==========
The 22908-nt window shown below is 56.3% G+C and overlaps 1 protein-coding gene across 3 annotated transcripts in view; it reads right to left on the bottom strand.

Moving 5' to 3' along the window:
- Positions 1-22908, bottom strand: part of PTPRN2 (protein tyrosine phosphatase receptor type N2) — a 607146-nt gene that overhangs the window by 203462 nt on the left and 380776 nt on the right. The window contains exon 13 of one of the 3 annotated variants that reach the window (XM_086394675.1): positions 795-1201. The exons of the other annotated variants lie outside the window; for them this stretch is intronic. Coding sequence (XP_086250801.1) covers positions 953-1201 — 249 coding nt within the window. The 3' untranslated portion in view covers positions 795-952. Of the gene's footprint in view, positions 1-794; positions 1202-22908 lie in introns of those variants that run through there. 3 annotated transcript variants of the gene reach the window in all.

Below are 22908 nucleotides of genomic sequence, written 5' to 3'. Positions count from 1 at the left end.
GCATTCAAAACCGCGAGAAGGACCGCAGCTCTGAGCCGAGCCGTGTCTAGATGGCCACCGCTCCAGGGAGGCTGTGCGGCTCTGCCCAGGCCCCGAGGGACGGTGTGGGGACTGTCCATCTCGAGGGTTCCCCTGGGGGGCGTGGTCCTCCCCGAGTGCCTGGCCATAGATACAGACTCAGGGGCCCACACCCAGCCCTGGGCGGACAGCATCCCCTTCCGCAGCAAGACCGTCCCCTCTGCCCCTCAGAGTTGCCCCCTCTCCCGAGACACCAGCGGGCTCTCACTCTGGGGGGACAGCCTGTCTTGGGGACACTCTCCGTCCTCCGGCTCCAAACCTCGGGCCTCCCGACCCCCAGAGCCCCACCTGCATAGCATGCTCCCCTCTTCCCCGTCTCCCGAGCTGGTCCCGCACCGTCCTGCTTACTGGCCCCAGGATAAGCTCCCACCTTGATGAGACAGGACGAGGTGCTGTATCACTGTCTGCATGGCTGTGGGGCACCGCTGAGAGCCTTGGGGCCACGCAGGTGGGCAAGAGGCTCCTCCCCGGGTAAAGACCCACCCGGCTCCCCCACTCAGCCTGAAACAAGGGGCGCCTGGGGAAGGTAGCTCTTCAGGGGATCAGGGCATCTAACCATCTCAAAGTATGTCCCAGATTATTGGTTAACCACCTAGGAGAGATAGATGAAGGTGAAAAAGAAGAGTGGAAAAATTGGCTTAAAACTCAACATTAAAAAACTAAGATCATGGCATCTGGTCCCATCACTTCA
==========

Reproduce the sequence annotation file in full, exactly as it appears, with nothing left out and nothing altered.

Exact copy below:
The 22908-nt window shown below is 56.3% G+C and overlaps 1 protein-coding gene across 3 annotated transcripts in view; it reads right to left on the bottom strand.

Moving 5' to 3' along the window:
- Positions 1-22908, bottom strand: part of PTPRN2 (protein tyrosine phosphatase receptor type N2) — a 607146-nt gene that overhangs the window by 203462 nt on the left and 380776 nt on the right. The window contains exon 13 of one of the 3 annotated variants that reach the window (XM_086394675.1): positions 795-1201. The exons of the other annotated variants lie outside the window; for them this stretch is intronic. Coding sequence (XP_086250801.1) covers positions 953-1201 — 249 coding nt within the window. The 3' untranslated portion in view covers positions 795-952. Of the gene's footprint in view, positions 1-794; positions 1202-22908 lie in introns of those variants that run through there. 3 annotated transcript variants of the gene reach the window in all.

Below are 22908 nucleotides of genomic sequence, written 5' to 3'. Positions count from 1 at the left end.
GCATTCAAAACCGCGAGAAGGACCGCAGCTCTGAGCCGAGCCGTGTCTAGATGGCCACCGCTCCAGGGAGGCTGTGCGGCTCTGCCCAGGCCCCGAGGGACGGTGTGGGGACTGTCCATCTCGAGGGTTCCCCTGGGGGGCGTGGTCCTCCCCGAGTGCCTGGCCATAGATACAGACTCAGGGGCCCACACCCAGCCCTGGGCGGACAGCATCCCCTTCCGCAGCAAGACCGTCCCCTCTGCCCCTCAGAGTTGCCCCCTCTCCCGAGACACCAGCGGGCTCTCACTCTGGGGGGACAGCCTGTCTTGGGGACACTCTCCGTCCTCCGGCTCCAAACCTCGGGCCTCCCGACCCCCAGAGCCCCACCTGCATAGCATGCTCCCCTCTTCCCCGTCTCCCGAGCTGGTCCCGCACCGTCCTGCTTACTGGCCCCAGGATAAGCTCCCACCTTGATGAGACAGGACGAGGTGCTGTATCACTGTCTGCATGGCTGTGGGGCACCGCTGAGAGCCTTGGGGCCACGCAGGTGGGCAAGAGGCTCCTCCCCGGGTAAAGACCCACCCGGCTCCCCCACTCAGCCTGAAACAAGGGGCGCCTGGGGAAGGTAGCTCTTCAGGGGATCAGGGCATCTAACCATCTCAAAGTATGTCCCAGATTATTGGTTAACCACCTAGGAGAGATAGATGAAGGTGAAAAAGAAGAGTGGAAAAATTGGCTTAAAACTCAACATTAAAAAACTAAGATCATGGCATCTGGTCCCATCACTTCA